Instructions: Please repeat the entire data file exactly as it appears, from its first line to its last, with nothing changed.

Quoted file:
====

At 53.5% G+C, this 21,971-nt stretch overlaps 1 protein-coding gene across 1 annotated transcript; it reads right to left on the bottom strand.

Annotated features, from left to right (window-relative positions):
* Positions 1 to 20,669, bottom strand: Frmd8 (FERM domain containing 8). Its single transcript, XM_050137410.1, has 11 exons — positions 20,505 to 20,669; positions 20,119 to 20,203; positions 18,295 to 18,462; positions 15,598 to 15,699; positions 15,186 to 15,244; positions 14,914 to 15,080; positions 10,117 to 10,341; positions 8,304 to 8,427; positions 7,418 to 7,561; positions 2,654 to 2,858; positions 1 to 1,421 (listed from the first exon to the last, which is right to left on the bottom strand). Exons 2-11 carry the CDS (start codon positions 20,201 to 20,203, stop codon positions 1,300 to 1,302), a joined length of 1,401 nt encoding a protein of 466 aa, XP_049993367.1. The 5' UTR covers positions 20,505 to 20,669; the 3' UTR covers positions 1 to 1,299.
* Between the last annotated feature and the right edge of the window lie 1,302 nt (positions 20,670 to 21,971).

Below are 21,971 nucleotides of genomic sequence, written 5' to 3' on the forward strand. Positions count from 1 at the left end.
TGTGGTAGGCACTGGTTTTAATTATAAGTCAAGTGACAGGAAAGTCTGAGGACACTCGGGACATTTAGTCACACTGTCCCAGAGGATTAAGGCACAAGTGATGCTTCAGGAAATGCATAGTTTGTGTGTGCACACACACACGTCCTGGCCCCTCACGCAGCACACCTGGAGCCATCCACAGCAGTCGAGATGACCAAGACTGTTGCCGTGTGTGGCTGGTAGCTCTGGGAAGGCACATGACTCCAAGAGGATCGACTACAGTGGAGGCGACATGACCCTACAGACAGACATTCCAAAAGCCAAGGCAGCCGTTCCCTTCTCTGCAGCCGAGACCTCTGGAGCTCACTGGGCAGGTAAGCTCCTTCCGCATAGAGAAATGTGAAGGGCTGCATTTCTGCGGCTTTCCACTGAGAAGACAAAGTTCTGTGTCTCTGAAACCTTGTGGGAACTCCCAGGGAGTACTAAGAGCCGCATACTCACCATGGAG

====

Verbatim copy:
At 53.5% G+C, this 21,971-nt stretch overlaps 1 protein-coding gene across 1 annotated transcript; it reads right to left on the bottom strand.

Annotated features, from left to right (window-relative positions):
* Positions 1 to 20,669, bottom strand: Frmd8 (FERM domain containing 8). Its single transcript, XM_050137410.1, has 11 exons — positions 20,505 to 20,669; positions 20,119 to 20,203; positions 18,295 to 18,462; positions 15,598 to 15,699; positions 15,186 to 15,244; positions 14,914 to 15,080; positions 10,117 to 10,341; positions 8,304 to 8,427; positions 7,418 to 7,561; positions 2,654 to 2,858; positions 1 to 1,421 (listed from the first exon to the last, which is right to left on the bottom strand). Exons 2-11 carry the CDS (start codon positions 20,201 to 20,203, stop codon positions 1,300 to 1,302), a joined length of 1,401 nt encoding a protein of 466 aa, XP_049993367.1. The 5' UTR covers positions 20,505 to 20,669; the 3' UTR covers positions 1 to 1,299.
* Between the last annotated feature and the right edge of the window lie 1,302 nt (positions 20,670 to 21,971).

Below are 21,971 nucleotides of genomic sequence, written 5' to 3' on the forward strand. Positions count from 1 at the left end.
TGTGGTAGGCACTGGTTTTAATTATAAGTCAAGTGACAGGAAAGTCTGAGGACACTCGGGACATTTAGTCACACTGTCCCAGAGGATTAAGGCACAAGTGATGCTTCAGGAAATGCATAGTTTGTGTGTGCACACACACACGTCCTGGCCCCTCACGCAGCACACCTGGAGCCATCCACAGCAGTCGAGATGACCAAGACTGTTGCCGTGTGTGGCTGGTAGCTCTGGGAAGGCACATGACTCCAAGAGGATCGACTACAGTGGAGGCGACATGACCCTACAGACAGACATTCCAAAAGCCAAGGCAGCCGTTCCCTTCTCTGCAGCCGAGACCTCTGGAGCTCACTGGGCAGGTAAGCTCCTTCCGCATAGAGAAATGTGAAGGGCTGCATTTCTGCGGCTTTCCACTGAGAAGACAAAGTTCTGTGTCTCTGAAACCTTGTGGGAACTCCCAGGGAGTACTAAGAGCCGCATACTCACCATGGAG